Businesses today have more data than they can shake a stick at. Transactions, invoices, call notes, social media interactions, customer details and much, much more. Managing this amount of data can quickly become a crippling issue. As such, most businesses are using enterprise resource planning (ERP) software to better manage their mounting data stacks.
While incredibly useful for generating invoices, monitoring transactions and keeping your finance team in check, ERP software is simply not enough for the fast pace of business today, no matter what industry you are in. There’s no denying that an ERP system is completely necessary for businesses of all shapes and sizes. But sometimes your ERP just needs a little love from business intelligence (BI) to really set your team’s hearts racing.
Still puzzled by what ERP and BI are? To find out more about the difference between ERP and BI, this blog post is a great place to start.
Research has shown that enhancements and extensions to enterprise applications have been a priority for many businesses as a way of driving continued value from initial ERP investments. This added value is exactly what a business intelligence system can provide.
ERP and BI tools are a true match made in heaven. Here are 4 reasons why you need both:
1. Data becomes easier to use
What’s the use in having all this data if you can’t access it? Most good BI systems feed on the data stored within your ERP system: invoice lines, sales values and profit margins. All this valuable data is otherwise inaccessible unless you’re one of those superhuman data whiz kids.
When combined with a BI tool, data instantly becomes powerful information that can inform sales calls, identify opportunities and keep your sales team abreast of your customers’ changing spending patterns. By crunching the data stored in your ERP system, BI solutions churn out user-friendly, actionable chunks of information, including:
• Which customers are down on spend this month compared to last?
• Which customers are buying eggs but not bacon?
• Which customers have bought every month for the last 11 months, but haven’t bought this month?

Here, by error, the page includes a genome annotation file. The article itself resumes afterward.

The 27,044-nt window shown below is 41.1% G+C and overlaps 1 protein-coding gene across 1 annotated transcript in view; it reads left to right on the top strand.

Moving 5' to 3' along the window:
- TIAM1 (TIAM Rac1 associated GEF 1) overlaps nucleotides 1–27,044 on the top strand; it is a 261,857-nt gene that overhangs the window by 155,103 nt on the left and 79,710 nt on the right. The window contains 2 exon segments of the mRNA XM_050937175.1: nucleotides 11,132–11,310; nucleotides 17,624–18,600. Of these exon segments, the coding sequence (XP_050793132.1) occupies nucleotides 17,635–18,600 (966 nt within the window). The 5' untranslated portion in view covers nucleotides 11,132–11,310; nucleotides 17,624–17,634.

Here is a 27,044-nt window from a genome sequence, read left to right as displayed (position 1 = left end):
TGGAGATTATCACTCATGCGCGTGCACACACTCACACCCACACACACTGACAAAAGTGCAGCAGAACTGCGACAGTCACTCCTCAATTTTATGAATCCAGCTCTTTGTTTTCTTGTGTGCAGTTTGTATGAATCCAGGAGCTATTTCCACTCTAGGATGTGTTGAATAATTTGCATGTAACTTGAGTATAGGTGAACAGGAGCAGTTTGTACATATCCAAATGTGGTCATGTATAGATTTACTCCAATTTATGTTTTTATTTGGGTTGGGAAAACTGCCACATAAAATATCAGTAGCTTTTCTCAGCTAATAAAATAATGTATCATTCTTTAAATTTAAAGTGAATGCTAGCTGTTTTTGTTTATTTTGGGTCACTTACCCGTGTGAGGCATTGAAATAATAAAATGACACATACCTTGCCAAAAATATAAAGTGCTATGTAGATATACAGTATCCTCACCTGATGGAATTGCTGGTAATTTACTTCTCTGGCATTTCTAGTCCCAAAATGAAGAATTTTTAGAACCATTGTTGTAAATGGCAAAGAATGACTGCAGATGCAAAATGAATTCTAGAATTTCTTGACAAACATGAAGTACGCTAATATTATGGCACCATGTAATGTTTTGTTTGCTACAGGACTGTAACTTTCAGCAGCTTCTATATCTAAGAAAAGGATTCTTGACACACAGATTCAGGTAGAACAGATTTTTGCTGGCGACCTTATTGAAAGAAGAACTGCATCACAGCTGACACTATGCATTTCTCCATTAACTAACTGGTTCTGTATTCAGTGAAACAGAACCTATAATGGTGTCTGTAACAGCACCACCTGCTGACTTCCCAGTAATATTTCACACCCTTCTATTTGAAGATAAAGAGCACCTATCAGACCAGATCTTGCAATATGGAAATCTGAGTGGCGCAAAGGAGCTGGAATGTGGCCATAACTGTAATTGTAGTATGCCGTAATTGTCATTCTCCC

Excel can be seriously exhausting if you don’t know what you’re doing, and frantically Googling for how to use a pivot table (seriously, does anyone actually know what these are?!) is valuable time that could be better spent elsewhere.
2. Makes data analysis simpler
Any level of data analysis is enough to scare most off. Exports from most ERP systems are a pure data dump with little to no coherent or actionable information. This leads to hours spent formatting and analyzing data to get any kind of useful insights.
A BI tool will actively search your data, day in and day out, to churn out valuable nuggets of information that you can use in a format you can understand. Easy to digest dashboards, graphs and charts allow for instant visual analysis of sales figures, purchasing trends and sales opportunities.
Salespeople and managers will quickly benefit from this level of easy analysis, giving your salespeople back the time to do what they do best: selling.
A good BI tool will free up your team to concentrate on the important stuff: building lasting relationships, personifying your brand and selling more effectively. rather than spending hours slaving away on Excel, writing reports and doing admin.
3. Improves account management
The benefits of using ERP and BI tools in conjunction are not limited to the sales department. With a clear, company-wide view into customer activity, sales transactions, calls made and notes recorded, your customer account management team will have all the information they need to better look after your customers at their fingertips.
While your ERP system will be providing invoices, sales figures and customer details, a BI system will be proactively crunching this data to churn out trends, forecast sales and alert you to any sales opportunities within your existing customer base you may have otherwise overlooked.
With this information, your team can act quickly to secure repeat business before your competition can swoop in. Fully primed on everything from how likely your customers are to buy from you regularly to which products they typically buy, your account managing superstars will always have a step up.
4. Removes reliance on IT
Getting any kind of useful information out of your ERP system typically involves hassling your IT department to extract data and put it into a legible format.
A BI system, however, removes the need to nag your IT team for sales figures for the last month. These kinds of reports are enough to instil a deep hatred of spreadsheets in most sales professionals, and they’re out of date the second they land in your inbox.
Given that BI feeds entirely on the data stashed away in your ERP system, your IT team can breathe easy knowing your sales team won’t be knocking their door down at 4:30pm on a Friday asking for a sales report ahead of their 9am sales call on Monday.